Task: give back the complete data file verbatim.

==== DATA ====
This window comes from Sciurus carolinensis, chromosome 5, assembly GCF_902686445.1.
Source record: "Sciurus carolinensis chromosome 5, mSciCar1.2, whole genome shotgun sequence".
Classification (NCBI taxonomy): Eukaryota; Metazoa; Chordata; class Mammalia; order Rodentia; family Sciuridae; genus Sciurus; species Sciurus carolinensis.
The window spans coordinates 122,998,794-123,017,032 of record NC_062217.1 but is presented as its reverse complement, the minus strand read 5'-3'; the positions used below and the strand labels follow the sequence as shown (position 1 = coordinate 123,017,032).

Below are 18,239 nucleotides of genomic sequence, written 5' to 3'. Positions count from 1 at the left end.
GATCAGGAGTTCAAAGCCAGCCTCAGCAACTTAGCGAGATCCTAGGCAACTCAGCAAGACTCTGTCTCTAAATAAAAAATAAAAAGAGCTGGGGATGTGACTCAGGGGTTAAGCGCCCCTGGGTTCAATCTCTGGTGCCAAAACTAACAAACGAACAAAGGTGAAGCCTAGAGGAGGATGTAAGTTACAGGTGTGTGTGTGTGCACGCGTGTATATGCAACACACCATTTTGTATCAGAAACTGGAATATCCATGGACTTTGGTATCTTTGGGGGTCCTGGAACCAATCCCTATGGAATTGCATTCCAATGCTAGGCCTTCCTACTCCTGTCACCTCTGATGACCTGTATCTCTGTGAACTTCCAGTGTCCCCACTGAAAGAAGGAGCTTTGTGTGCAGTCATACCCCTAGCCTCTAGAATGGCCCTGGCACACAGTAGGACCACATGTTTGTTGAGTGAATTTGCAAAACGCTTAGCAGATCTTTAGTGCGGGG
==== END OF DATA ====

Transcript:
This window comes from Sciurus carolinensis, chromosome 5, assembly GCF_902686445.1.
Source record: "Sciurus carolinensis chromosome 5, mSciCar1.2, whole genome shotgun sequence".
Classification (NCBI taxonomy): Eukaryota; Metazoa; Chordata; class Mammalia; order Rodentia; family Sciuridae; genus Sciurus; species Sciurus carolinensis.
The window spans coordinates 122,998,794-123,017,032 of record NC_062217.1 but is presented as its reverse complement, the minus strand read 5'-3'; the positions used below and the strand labels follow the sequence as shown (position 1 = coordinate 123,017,032).

Below are 18,239 nucleotides of genomic sequence, written 5' to 3'. Positions count from 1 at the left end.
GATCAGGAGTTCAAAGCCAGCCTCAGCAACTTAGCGAGATCCTAGGCAACTCAGCAAGACTCTGTCTCTAAATAAAAAATAAAAAGAGCTGGGGATGTGACTCAGGGGTTAAGCGCCCCTGGGTTCAATCTCTGGTGCCAAAACTAACAAACGAACAAAGGTGAAGCCTAGAGGAGGATGTAAGTTACAGGTGTGTGTGTGTGCACGCGTGTATATGCAACACACCATTTTGTATCAGAAACTGGAATATCCATGGACTTTGGTATCTTTGGGGGTCCTGGAACCAATCCCTATGGAATTGCATTCCAATGCTAGGCCTTCCTACTCCTGTCACCTCTGATGACCTGTATCTCTGTGAACTTCCAGTGTCCCCACTGAAAGAAGGAGCTTTGTGTGCAGTCATACCCCTAGCCTCTAGAATGGCCCTGGCACACAGTAGGACCACATGTTTGTTGAGTGAATTTGCAAAACGCTTAGCAGATCTTTAGTGCGGGG